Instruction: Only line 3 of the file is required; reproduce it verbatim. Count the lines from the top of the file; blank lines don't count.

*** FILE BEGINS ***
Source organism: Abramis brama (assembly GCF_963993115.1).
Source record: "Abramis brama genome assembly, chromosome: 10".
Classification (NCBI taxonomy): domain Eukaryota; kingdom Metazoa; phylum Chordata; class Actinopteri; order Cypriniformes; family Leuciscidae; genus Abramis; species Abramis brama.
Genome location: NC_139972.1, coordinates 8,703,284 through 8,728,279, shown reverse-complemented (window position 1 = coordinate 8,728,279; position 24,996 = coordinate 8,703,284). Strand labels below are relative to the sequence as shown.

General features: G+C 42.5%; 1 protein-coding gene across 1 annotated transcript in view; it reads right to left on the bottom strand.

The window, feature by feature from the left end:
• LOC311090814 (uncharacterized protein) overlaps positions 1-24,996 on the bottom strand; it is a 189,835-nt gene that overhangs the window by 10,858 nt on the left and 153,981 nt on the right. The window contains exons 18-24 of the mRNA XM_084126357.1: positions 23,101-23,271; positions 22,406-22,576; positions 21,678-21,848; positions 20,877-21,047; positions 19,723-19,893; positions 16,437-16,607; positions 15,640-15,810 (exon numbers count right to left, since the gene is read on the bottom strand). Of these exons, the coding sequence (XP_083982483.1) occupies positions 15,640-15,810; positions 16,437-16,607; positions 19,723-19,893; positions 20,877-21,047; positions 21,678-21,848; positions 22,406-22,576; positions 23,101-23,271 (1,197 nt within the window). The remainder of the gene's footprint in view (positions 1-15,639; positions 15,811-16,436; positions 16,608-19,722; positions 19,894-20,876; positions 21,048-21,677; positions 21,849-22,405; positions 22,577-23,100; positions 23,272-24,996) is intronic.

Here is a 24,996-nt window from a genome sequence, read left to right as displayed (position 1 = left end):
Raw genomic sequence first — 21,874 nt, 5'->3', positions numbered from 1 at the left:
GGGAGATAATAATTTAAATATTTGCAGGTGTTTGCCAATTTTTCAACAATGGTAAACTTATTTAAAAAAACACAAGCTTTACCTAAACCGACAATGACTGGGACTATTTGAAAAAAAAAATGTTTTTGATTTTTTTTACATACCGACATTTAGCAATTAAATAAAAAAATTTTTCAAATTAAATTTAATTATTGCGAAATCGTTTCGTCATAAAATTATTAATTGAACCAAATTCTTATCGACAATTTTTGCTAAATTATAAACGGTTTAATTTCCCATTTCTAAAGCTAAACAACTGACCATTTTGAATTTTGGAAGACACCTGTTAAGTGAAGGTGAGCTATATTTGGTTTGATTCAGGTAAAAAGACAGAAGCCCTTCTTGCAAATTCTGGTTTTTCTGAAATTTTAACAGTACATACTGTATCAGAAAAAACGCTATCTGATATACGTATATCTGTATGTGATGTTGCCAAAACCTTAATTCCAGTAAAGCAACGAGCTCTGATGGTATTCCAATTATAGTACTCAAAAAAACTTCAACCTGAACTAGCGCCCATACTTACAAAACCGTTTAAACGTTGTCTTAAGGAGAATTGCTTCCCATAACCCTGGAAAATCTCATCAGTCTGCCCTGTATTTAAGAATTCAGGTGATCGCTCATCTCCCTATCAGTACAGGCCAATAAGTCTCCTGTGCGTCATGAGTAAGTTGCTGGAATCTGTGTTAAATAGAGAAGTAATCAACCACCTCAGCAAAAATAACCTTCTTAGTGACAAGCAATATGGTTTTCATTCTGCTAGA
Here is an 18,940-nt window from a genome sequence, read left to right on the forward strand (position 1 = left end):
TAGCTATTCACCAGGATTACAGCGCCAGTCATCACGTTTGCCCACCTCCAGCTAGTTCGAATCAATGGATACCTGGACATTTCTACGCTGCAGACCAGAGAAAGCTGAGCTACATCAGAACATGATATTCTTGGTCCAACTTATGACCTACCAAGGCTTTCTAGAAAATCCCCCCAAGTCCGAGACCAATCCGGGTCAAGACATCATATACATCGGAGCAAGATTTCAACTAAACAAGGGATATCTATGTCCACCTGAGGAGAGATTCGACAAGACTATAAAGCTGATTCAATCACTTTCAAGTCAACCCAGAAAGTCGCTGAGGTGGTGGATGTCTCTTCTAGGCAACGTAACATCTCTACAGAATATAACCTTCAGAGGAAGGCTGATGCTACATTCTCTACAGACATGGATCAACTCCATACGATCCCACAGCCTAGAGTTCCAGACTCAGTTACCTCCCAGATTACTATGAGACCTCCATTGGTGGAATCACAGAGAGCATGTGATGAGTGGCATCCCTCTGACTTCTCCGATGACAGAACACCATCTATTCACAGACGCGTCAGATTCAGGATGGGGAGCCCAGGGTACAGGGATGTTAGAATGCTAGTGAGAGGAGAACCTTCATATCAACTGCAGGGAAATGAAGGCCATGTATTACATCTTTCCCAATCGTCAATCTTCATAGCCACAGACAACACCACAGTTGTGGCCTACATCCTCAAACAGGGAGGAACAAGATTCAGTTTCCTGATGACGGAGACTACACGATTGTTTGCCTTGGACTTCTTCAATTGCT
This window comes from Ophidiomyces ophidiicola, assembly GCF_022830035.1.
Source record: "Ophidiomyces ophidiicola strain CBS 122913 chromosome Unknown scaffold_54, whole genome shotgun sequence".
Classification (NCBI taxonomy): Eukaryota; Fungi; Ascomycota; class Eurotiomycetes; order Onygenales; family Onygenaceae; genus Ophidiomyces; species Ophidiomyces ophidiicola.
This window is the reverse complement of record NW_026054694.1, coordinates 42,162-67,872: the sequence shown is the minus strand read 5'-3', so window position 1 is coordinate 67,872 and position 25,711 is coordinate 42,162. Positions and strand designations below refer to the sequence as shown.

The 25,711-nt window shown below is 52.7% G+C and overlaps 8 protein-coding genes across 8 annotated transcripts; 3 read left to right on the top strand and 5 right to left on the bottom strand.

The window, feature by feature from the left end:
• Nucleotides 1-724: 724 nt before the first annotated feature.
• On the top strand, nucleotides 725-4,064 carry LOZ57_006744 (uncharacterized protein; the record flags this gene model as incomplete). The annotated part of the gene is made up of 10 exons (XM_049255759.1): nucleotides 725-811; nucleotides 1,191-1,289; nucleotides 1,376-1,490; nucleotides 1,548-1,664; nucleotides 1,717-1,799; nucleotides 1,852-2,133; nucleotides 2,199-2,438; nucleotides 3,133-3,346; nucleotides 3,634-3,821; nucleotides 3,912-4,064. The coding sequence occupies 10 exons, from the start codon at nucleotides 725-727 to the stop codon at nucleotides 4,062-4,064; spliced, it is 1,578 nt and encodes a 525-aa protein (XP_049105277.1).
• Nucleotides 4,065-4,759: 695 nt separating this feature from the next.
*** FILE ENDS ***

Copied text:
Classification (NCBI taxonomy): domain Eukaryota; kingdom Metazoa; phylum Chordata; class Actinopteri; order Cypriniformes; family Leuciscidae; genus Abramis; species Abramis brama.